* Wilmar bought record 1.9 mln tonnes of May raw sugar
* NY cocoa rises for five straight weeks
* Arabica coffee drops as roasters appear well covered (Adds details to paragraph 1, updates prices; adds trade comment, second byline, NEW YORK dateline)
By Marcy Nicholson and David Brough
NEW YORK/LONDON, May 1 (Reuters) - Raw sugar futures on ICE fell 2 percent on Friday, pressured by a record delivery and the firm U.S. dollar, while New York cocoa fell sharply from an eight-week high on pressure from the weak pound, creating a technical formation that attracted selling.
Coffee futures also fell. The softs complex dropped along with the 19-commodity Thomson Reuters/CoreCommodity CRB Index , which saw its biggest one-day drop in more than three weeks.
In sugar, ICE Futures U.S. confirmed on Friday that 1.9 million tonnes of raw sugar was to be delivered against the May contract, with traders identifying Wilmar International Ltd as the sole buyer of the record amount.
“The potential significance, apart from the size, is that Wilmar could probably be regarded as strong a receiver as any company - and stronger than most,” said Michael Liddiard, consultant with Agrilion.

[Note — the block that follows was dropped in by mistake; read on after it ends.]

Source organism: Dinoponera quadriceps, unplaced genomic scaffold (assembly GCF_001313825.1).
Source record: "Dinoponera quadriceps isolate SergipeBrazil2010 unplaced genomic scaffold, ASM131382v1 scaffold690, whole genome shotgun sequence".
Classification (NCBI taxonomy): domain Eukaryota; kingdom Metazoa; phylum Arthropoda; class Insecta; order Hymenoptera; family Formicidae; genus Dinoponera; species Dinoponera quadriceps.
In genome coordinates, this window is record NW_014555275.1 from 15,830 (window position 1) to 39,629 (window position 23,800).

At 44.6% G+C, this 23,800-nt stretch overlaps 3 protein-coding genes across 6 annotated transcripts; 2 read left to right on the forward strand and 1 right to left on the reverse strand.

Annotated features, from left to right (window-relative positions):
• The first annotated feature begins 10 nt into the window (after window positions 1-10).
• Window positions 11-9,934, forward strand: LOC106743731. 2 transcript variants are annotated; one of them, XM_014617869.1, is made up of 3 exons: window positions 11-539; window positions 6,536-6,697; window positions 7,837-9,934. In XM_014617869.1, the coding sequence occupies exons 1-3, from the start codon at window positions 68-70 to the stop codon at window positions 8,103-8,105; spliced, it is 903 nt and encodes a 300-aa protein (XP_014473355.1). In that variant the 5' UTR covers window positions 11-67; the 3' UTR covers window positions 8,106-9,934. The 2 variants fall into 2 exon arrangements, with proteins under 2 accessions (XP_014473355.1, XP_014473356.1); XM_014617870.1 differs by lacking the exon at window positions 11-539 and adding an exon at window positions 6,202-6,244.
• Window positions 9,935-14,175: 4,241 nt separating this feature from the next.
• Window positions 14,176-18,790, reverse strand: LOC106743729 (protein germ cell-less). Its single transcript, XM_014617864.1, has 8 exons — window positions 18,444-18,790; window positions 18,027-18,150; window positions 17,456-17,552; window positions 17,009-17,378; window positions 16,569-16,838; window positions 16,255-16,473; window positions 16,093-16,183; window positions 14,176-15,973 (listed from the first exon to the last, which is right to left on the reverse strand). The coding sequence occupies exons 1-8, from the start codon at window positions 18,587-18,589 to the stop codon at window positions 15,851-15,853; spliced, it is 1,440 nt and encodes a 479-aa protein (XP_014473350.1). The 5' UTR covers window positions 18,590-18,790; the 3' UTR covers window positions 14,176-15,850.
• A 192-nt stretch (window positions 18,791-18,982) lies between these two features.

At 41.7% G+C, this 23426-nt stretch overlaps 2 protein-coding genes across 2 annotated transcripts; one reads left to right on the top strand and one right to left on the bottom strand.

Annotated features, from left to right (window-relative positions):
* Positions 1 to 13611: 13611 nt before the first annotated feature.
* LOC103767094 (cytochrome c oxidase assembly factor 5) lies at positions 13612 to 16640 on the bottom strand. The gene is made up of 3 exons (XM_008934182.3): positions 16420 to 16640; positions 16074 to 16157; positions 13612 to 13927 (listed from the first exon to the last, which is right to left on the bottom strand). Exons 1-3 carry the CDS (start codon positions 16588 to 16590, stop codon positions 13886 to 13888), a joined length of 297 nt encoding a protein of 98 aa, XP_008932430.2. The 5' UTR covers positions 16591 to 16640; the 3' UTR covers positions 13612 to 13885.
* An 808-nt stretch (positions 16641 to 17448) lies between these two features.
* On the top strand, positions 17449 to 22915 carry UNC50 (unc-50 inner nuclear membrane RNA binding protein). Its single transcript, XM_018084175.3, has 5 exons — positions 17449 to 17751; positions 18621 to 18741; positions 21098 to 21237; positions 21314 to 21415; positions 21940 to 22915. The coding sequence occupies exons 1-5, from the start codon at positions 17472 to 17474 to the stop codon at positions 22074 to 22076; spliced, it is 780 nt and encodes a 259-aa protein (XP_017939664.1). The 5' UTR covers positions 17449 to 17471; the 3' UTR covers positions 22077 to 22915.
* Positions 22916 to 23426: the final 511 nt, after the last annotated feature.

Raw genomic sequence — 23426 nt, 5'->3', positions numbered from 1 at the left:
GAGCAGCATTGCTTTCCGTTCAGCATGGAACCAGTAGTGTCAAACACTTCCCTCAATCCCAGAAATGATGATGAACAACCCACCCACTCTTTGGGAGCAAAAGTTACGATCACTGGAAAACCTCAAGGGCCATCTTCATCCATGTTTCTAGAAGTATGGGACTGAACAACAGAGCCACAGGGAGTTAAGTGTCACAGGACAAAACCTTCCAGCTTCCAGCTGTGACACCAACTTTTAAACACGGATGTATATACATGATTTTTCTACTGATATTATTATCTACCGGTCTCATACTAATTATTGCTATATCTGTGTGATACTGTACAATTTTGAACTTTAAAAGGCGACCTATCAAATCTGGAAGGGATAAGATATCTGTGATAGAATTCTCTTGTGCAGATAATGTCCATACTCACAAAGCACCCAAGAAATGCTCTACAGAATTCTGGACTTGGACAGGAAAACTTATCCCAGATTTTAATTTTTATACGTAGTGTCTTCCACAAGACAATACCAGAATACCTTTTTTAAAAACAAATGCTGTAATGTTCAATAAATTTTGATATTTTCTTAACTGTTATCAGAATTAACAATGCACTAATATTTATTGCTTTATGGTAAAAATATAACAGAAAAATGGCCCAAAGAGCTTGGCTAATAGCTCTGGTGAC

He said the company had access to substantial refining capacity around the world, notably in Asia.
July raw sugar settled down 0.27 cent, or 2 percent, at 12.91 cents a lb, finishing the week down 2.4 percent on the spot-month basis, the biggest drop in five weeks.
Traders noted technical weakness and investor selling also weighed on prices.
August white sugar closed down $3.30, or 0.9 percent, at $373.40 a tonne.
July New York cocoa ended down $66, or 2.2 percent, to $2,877 per tonne, trading in a wide $110 range and falling below the 200-day moving average at $2,950 after rising to $2,967, the highest since March 9.
On a continuation chart, the second position closed higher for the fifth straight week.
“Cocoa’s currency related,” said Nick Gentile, managing partner of commodity trading advisor NickJen Capital in New York, in reference to the sharply lower British pound.
“There’s no sense of urgency by the industry. They’re very well covered.”
July London cocoa ended down 18 pounds, or 0.9 percent, at 1,987 pounds a tonne after hitting the highest since March 10 at 2,020 pounds.
Arabica coffee futures fell for the second straight day on the firm dollar and lack of roaster buying, traders said.
July arabica settled down 3.25 cents, or 2.4 percent, at $1.342 per lb, and closed the week down 5.6 percent, its weakest since in seven weeks.
July robusta coffee futures on ICE closed down $20, or 1.1 percent, at $1,772 a tonne. (Additional reporting by Nigel Hunt; Editing by Gareth Jones and Chizu Nomiyama)